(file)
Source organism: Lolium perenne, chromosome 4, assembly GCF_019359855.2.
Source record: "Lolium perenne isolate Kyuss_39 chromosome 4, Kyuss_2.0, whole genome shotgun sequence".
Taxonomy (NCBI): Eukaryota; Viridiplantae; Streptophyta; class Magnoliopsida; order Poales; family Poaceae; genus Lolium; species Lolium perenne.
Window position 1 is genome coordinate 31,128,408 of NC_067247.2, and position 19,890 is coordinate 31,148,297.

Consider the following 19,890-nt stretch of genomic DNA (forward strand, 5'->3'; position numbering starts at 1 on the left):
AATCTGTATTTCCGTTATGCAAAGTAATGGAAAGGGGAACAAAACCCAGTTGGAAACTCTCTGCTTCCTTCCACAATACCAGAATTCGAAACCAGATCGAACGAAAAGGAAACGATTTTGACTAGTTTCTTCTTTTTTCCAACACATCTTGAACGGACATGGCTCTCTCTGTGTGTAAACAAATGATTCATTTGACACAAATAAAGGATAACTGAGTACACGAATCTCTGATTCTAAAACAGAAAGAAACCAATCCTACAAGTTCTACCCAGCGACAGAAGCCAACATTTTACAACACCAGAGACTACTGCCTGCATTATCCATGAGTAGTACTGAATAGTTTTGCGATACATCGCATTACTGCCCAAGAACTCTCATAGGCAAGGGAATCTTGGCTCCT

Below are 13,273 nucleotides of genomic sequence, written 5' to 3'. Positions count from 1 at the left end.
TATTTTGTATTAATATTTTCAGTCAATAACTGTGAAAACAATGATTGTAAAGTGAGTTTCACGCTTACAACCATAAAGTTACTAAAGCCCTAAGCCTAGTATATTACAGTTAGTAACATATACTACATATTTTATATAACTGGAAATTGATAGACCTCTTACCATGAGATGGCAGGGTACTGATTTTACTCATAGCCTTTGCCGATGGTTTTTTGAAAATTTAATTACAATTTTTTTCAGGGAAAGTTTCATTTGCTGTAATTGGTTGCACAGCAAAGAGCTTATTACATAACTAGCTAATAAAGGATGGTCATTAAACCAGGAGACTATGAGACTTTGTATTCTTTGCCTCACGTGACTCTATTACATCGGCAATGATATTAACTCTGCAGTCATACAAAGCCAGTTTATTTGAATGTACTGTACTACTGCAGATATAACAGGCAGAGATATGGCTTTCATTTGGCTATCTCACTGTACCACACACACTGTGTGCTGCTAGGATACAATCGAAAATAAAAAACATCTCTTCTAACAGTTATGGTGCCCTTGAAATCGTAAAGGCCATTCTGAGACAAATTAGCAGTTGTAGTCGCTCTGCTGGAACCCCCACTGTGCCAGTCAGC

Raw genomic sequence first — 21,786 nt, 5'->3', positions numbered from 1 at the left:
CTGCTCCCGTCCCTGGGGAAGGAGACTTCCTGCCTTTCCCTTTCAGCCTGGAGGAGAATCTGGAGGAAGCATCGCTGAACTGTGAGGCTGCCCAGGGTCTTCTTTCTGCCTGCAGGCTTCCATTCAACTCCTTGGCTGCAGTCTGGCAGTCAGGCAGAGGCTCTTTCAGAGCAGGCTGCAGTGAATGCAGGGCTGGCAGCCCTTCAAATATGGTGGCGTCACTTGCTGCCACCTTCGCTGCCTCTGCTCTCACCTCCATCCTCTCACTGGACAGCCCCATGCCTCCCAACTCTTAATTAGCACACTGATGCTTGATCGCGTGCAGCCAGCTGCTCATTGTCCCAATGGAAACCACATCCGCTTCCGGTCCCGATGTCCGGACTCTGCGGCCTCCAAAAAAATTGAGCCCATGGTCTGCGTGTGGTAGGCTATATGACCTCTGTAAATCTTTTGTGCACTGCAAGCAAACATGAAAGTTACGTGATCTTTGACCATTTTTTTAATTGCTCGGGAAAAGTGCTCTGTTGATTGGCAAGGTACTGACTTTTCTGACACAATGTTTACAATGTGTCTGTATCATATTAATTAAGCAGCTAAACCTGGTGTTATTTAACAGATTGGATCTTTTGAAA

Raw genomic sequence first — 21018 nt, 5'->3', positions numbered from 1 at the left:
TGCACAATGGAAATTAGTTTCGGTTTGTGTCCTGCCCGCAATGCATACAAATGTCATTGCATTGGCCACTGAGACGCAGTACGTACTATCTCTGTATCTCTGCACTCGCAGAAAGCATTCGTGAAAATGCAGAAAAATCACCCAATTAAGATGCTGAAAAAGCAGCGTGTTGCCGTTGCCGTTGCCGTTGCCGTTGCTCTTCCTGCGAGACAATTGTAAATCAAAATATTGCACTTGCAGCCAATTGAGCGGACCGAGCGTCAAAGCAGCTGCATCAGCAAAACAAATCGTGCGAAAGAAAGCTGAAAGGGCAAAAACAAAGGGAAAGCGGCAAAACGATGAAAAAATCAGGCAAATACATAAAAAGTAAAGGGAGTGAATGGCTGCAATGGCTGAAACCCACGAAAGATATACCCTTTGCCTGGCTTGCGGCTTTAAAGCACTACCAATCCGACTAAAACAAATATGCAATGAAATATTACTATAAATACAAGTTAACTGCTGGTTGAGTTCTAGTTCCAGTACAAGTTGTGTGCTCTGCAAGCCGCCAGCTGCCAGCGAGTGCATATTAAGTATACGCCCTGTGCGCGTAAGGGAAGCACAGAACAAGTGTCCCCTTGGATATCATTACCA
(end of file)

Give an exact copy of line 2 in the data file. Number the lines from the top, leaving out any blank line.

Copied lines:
Source record: "Lolium perenne isolate Kyuss_39 chromosome 4, Kyuss_2.0, whole genome shotgun sequence".